Launch in 5 @ WordCamp Rochester 2017

What can you do with WordPress if you aren’t a developer (or aren’t inclined to set up a development environment and get “into the weeds”)?

Quite a bit, actually!

This session walks through my standard flow for getting a new WordPress site up and running. I’ll walk through each step: domain registration, WordPress installation, installing a theme & plugins, even connecting to Google Search Console and Google Tag Manager.

We won’t touch any code along the way. (I promise!)

If you’re new to WordPress, this is a crash-course walkthrough that’ll give you an idea of how quickly a site can be built.

If you’re an experienced WordPress user and want to start building sites for others, this is a good opportunity to see how you can get a foundation in place for a client without breaking a sweat.

Let’s get into it.

Keep reading…Launch in 5 @ WordCamp Rochester 2017

ads.txt

I’m diggin’ the new ads.txt initiative from IAB:

The mission of the ads.txt project is simple: Increase transparency in the programmatic advertising ecosystem. Ads.txt stands for Authorized Digital Sellers and is a simple, flexible and secure method that publishers and distributors can use to publicly declare the companies they authorize to sell their digital inventory.

I found out about this via Google’s Doubleclick for Publishers documentation:

Use of ads.txt is not mandatory, but is highly recommended. The ads.txt file can help you protect your brand from counterfeit inventory that is intentionally mislabelled as originating from a specific domain, app, or video. Declaring authorized sellers can help you receive more advertiser spend that might have otherwise gone toward counterfeit inventory.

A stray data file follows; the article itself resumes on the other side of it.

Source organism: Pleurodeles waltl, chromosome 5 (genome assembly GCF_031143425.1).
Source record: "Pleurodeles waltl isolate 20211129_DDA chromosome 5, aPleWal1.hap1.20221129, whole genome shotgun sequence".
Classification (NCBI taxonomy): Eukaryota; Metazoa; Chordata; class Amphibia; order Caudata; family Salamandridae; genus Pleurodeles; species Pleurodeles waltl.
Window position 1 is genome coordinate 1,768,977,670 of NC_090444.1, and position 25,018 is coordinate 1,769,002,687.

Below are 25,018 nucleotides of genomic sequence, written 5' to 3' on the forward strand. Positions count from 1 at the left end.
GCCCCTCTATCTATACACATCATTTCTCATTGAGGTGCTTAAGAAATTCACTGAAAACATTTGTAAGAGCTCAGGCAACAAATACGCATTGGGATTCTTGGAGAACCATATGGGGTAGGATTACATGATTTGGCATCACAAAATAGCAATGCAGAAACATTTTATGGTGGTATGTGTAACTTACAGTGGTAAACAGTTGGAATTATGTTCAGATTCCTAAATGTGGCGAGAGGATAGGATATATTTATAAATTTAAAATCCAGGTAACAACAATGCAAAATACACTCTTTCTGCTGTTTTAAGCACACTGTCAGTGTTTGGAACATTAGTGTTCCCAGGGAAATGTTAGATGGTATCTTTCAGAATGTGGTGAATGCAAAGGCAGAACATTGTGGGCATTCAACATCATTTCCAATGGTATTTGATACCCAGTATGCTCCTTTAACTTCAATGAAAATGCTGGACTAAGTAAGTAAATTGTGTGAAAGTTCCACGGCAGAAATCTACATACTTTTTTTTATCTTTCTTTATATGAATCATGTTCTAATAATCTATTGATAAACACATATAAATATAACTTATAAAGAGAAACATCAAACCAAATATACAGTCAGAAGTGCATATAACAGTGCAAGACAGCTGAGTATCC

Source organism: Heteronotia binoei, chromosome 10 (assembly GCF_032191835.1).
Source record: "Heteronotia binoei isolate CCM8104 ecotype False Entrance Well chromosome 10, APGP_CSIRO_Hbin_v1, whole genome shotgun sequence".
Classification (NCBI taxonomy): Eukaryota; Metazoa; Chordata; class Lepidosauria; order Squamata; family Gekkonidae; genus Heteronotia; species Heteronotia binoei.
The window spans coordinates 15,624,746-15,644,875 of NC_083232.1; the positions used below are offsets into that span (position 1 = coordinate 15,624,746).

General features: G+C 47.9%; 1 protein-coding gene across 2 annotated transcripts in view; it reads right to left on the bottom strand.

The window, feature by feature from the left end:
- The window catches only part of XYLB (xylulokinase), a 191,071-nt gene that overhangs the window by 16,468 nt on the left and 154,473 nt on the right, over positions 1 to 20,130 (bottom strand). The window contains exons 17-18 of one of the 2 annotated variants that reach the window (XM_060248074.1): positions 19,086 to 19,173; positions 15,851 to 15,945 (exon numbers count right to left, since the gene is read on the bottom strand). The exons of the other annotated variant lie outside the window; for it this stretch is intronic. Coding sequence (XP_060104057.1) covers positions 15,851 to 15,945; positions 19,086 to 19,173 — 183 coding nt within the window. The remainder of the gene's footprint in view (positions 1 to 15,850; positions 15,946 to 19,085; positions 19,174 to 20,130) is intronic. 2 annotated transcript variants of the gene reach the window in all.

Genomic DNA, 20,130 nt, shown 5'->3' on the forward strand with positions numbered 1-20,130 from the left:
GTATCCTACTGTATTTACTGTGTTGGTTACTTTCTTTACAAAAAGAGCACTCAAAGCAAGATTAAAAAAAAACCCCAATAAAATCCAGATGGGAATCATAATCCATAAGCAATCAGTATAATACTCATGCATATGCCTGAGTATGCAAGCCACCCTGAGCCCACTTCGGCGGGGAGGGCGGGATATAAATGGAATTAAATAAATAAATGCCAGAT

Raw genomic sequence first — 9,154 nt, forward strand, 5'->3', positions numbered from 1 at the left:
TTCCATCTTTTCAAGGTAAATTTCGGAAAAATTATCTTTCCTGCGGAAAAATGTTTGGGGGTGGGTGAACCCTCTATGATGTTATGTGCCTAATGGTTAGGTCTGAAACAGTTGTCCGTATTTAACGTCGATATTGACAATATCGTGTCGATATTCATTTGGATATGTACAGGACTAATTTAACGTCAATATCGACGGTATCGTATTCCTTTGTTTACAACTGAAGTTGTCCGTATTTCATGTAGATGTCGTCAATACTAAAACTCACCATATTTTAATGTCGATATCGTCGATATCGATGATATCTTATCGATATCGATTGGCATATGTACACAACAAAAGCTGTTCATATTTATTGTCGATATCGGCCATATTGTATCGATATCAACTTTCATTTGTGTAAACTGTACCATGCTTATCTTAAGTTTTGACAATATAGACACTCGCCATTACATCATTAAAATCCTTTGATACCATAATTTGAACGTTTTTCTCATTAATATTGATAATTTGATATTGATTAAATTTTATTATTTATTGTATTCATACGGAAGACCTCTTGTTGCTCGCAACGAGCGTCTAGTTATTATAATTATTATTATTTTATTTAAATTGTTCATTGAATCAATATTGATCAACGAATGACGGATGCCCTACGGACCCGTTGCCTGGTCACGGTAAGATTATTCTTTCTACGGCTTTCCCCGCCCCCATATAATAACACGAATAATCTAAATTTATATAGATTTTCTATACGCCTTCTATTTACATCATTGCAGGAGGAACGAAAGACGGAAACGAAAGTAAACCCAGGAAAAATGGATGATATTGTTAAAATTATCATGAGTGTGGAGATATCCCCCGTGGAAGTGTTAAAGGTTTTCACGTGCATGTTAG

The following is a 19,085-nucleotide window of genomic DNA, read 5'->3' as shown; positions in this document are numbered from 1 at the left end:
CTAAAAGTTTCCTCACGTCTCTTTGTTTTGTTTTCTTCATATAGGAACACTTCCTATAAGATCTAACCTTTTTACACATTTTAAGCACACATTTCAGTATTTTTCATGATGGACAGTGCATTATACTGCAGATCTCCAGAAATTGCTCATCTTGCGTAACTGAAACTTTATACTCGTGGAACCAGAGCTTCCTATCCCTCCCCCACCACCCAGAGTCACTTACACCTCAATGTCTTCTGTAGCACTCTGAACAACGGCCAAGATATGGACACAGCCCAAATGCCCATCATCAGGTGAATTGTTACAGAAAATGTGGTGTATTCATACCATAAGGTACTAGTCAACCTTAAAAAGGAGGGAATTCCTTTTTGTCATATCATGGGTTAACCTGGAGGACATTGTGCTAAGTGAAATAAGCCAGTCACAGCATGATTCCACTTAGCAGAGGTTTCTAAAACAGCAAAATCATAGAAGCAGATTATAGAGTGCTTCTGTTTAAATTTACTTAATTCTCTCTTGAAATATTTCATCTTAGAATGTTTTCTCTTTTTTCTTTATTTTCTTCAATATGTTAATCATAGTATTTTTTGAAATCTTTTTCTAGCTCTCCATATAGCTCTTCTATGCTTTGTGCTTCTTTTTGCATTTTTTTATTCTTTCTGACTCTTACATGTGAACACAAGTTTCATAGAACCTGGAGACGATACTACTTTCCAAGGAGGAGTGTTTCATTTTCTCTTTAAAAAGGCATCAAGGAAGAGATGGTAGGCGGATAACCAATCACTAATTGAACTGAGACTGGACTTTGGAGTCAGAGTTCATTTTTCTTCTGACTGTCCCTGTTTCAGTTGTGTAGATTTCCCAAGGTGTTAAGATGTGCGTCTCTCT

While I’m not doing much ad management these days, I think it’s valuable to look at both sides of the (current) ecosystem, at what’s happening on both the publisher and advertiser side of things.

The things that happen to you shape your story.

The thing about this business is that you can plan all you want but it’s the things that happen to you that really shape your story. All you can do is seek out opportunity and increase likelihood. That’s it. I use this awkward analogy a lot to describe our business: Client services is like hockey. You don’t really aim and shoot at the goal. You just create chaos in front of the net.

via Postlight is two years old: looking back

I honestly wonder what the percentage breakdown of life is, between the actions we take and the reactions we make, from when we wake up in the morning to when we crawl into bed at night.

Solve for the one before solving for the many.

By doing freelance work (like consulting, writing, designing… for example), you can learn how you solved it for that one person, what went right, what went wrong, and what they valued the most about the solution. Then do it again for someone else, and learn from it. Then again, then again.

Source: Freelancers make the best products

Related: Do things that don’t scale.

Actually startups take off because the founders make them take off. There may be a handful that just grew by themselves, but usually it takes some sort of push to get them going. A good metaphor would be the cranks that car engines had before they got electric starters. Once the engine was going, it would keep going, but there was a separate and laborious process to get it going.

If products are all about scaling an experience, you need to figure out what that experience is. Then you start replacing the manual processes and handcrafted messages with smart automation and time-saving templates. Then the human effort moves elsewhere, like to enterprise sales or higher-tier support.

The challenge of building better government websites.

Could we create a shared set of tools to provide consistent, effective, and easy-to-use government websites? We think the answer is yes.

via How we created a design system for the U.S. government

Working in the public sector brings on a whole lot of issues you might otherwise gloss over in the private sector.

The depth and breadth of complexity can be overwhelming. It takes a certain type of person to be a public servant.

That’s why I have the utmost respect for developers who work in government. They’re trying to solve hard problems while working on products and services that touch millions of lives every day.

And I’m talking about touching millions of lives in ways that really matter, like access to healthcare or financial services. Not “delightful experiences” of time-sucking novelty apps.